comments on: (1) Whether the disclosure requirements are necessary, 
including whether the information will be practically useful; (2) the 
accuracy of our burden estimates, including whether the methodology and 
assumptions used are valid; (3) ways to enhance the quality, utility, 
and clarity of the information to be collected; and (4) ways to 
minimize the burden of providing the required information to the 
Commission. All comments should be filed as prescribed in the ADDRESSES 
section above and must be received on or before February 7, 2022.
    Comments on the proposed information collection requirements 
subject to review under the PRA should also be submitted to OMB. If 
sent by U.S. mail, comments should be addressed to Office of 
Information and Regulatory Affairs, Office of Management and Budget, 
Attention: Desk Officer for the Federal Trade Commission, New Executive 
Office Building, Docket Library, Room 10102, 725 17th Street NW, 
Washington, DC 20503. Comments can also be sent by email to 
[email protected].

VIII. Regulatory Flexibility Act

    The Regulatory Flexibility Act (``RFA''), as amended by the Small 
Business Regulatory Enforcement Fairness Act of 1996, requires an 
agency to either provide an Initial Regulatory Flexibility Analysis 
with a proposed rule, or certify that the proposed rule will not have a 
significant impact on a substantial number of small entities.\30\ The 
Commission recognizes some affected entities may qualify as small 
businesses under the relevant thresholds. However, the Commission does 
not expect the proposed reporting requirement, if adopted, would have 
the threshold impact on small entities. The proposed reporting 
requirement will apply to financial institutions that, in many 
instances, already have an obligation to disclose similar information 
under certain state laws.
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    \30\ 5 U.S.C. 603 et seq.
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    This document serves as notification to the Small Business 
Administration of the agency's certification of no effect. Although the 
Commission certifies under the RFA that these proposed amendments would 
not, if promulgated, have a significant impact on a substantial number 
of small entities, the Commission has determined it is appropriate to 
publish an Initial Regulatory Flexibility Analysis to inquire into the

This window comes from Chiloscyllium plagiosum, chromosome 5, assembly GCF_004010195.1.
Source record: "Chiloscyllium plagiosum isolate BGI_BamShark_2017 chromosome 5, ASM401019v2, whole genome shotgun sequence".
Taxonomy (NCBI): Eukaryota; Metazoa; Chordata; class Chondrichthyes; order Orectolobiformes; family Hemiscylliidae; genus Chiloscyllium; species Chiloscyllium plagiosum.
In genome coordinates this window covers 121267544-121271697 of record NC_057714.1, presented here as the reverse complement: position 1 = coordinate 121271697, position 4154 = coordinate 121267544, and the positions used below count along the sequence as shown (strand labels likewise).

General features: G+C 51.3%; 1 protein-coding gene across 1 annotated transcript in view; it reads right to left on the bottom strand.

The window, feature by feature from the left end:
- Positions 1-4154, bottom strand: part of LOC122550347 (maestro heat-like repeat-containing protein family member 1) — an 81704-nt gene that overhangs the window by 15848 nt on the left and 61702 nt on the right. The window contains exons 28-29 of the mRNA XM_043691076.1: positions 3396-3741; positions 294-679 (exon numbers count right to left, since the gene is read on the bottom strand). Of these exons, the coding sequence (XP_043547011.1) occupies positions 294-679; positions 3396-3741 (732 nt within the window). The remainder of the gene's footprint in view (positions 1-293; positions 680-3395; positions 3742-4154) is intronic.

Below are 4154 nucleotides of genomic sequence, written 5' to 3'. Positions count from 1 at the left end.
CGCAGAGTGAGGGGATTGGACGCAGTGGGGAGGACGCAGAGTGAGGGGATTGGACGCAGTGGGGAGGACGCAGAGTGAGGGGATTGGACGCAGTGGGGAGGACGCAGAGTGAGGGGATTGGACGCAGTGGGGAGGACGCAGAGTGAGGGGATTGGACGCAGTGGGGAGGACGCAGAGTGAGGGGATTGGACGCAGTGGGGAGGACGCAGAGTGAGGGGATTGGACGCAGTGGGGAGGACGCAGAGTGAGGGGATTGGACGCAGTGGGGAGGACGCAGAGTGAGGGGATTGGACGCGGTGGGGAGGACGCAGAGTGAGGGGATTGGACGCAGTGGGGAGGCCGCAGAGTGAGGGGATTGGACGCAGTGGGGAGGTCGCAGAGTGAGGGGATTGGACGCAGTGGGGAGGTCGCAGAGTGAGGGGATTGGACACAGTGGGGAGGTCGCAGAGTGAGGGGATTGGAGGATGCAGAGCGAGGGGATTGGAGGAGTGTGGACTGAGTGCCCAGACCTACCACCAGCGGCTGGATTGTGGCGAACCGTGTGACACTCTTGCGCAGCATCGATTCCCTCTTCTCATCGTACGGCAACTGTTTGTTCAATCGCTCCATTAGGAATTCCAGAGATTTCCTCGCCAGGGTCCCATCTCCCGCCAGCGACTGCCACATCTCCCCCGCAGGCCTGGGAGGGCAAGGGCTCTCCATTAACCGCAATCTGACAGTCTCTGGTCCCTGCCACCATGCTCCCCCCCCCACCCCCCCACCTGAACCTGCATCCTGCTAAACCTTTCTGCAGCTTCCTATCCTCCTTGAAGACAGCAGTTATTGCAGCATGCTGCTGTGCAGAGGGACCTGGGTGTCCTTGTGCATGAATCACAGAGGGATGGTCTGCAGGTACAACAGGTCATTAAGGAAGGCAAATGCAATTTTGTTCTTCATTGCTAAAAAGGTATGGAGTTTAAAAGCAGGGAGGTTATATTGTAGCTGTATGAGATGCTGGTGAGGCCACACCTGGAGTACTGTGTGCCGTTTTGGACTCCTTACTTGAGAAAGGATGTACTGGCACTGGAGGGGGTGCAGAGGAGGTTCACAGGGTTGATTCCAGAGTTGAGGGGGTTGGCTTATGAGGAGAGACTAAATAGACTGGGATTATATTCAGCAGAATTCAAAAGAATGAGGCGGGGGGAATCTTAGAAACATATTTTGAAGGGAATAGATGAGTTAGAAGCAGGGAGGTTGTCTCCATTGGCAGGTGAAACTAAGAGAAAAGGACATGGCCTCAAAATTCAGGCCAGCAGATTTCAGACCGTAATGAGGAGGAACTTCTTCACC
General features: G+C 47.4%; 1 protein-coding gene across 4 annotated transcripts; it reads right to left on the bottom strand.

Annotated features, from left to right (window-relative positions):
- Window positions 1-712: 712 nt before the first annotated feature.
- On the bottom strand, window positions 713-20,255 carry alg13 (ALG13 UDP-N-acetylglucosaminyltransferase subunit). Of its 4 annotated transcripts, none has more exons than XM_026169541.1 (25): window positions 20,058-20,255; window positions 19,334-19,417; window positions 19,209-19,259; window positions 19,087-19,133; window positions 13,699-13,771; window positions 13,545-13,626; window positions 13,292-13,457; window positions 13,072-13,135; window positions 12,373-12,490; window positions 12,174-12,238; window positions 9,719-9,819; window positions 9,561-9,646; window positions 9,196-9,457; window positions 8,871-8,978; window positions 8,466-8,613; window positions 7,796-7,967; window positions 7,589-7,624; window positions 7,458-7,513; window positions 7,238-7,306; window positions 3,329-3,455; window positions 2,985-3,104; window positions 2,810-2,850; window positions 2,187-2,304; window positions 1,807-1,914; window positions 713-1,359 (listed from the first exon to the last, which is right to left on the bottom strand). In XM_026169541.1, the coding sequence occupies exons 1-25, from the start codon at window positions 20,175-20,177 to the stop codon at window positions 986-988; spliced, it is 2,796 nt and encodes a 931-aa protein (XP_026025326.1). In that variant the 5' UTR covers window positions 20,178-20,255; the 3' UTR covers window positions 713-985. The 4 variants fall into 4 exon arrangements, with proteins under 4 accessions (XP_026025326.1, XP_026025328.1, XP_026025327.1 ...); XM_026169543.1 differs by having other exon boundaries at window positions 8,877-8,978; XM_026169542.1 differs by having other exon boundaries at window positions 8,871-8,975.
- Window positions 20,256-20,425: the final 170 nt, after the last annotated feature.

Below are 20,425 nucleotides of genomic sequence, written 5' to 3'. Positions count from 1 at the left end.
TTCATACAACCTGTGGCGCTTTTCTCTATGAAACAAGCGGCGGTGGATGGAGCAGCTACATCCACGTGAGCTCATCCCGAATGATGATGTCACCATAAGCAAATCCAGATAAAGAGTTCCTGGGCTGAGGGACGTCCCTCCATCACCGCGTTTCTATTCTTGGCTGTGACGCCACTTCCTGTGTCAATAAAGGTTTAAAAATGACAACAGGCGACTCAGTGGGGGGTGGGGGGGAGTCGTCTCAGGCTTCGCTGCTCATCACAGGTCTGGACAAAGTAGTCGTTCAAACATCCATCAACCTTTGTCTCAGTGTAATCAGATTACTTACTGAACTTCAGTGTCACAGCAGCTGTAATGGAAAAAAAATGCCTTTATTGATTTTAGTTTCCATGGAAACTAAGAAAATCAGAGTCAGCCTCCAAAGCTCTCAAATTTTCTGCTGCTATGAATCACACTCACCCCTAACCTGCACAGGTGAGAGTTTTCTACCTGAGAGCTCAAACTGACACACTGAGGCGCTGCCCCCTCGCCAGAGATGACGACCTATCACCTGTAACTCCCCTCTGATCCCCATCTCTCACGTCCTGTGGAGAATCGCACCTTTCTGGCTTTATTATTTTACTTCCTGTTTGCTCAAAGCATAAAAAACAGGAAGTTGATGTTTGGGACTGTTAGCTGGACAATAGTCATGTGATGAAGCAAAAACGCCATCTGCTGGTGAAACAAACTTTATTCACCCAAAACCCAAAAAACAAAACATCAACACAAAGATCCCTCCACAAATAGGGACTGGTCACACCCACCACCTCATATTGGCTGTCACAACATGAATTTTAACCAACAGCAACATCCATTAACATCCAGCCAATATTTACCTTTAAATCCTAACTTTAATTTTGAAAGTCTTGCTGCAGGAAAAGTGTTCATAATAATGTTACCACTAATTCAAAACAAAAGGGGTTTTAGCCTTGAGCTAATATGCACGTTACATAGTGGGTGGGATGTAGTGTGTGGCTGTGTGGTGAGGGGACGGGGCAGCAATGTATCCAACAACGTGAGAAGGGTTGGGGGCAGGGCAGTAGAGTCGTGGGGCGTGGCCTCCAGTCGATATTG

impact of the proposed amendments on small entities. The Commission 
invites comment on the burden on any small entities that would be 
covered and has prepared the following analysis:

1. Reasons for the Proposed Rule

    The proposed reporting requirement would ensure the Commission is 
aware of security events that could suggest a financial institution's 
security program does not comply with the Rule's requirements, thus 
facilitating Commission enforcement of the Rule. To the extent the 
reported information is made public, the information will also assist 
consumers by providing information as to the security of their personal 
information in the hands of various financial institutions.

2. Statement of Objectives and Legal Basis

    The objectives of the proposed reporting requirement are discussed 
above. The legal basis for the proposed requirement is Section 501(b) 
of the GLBA.

3. Description of Small Entities to Which the Rule Will Apply

    Determining a precise estimate of the number of small entities \31\ 
is not readily feasible. Financial institutions already covered by the 
Safeguards Rule include lenders, financial advisors, loan brokers and 
servicers, collection agencies, financial advisors, tax preparers, and 
real estate settlement services, to the extent they have ``customer 
information'' within the meaning of the Rule. However, it is not known 
how many of these financial institutions are small entities. The 
Commission requests comment and information on the number of small 
entities that would be affected by the proposed reporting requirement.
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    \31\ The U.S. Small Business Administration Table of Small 
Business Size Standards Matched to North American Industry 
Classification System Codes (``NAICS'') are generally expressed in 
either millions of dollars or number of employees. A size standard 
is the largest a business can be and still qualify as a small 
business for Federal Government programs. For the most part, size 
standards are the annual receipts or the average employment of a 
firm. Depending on the nature of the financial services an 
institution provides, the size standard varies. By way of example, 
mortgage and nonmortgage loan brokers (NAICS code 522310) are 
classified as small if their annual receipts are $8 million or less. 
Consumer lending institutions (NAICS code 52291) are classified as 
small if their annual receipts are $41.5 million or less. Commercial 
banking and savings institutions (NAICS codes 522110 and 522120) are 
classified as small if their assets are $600 million or less. Assets 
are determined by averaging the assets reported on businesses' four 
quarterly financial statements for the preceding year. The 2019 
Table of Small Business Size Standards is available at https://www.sba.gov/document/support--table-size-standards.
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4. Projected Reporting, Recordkeeping, and Other Compliance 
Requirements

    The proposed notification requirement imposes reporting 
requirements within the meaning of the PRA. The Commission is seeking 
clearance from OMB for these requirements.
    Specifically, as outlined above, the proposed reporting requirement 
will apply to financial institutions that experience a security event 
in which the misuse of customer information has occurred or is 
reasonably likely and affects, or reasonably may affect, at least

[[Page 70067]]

1,000 consumers. If such an event occurs, the affected financial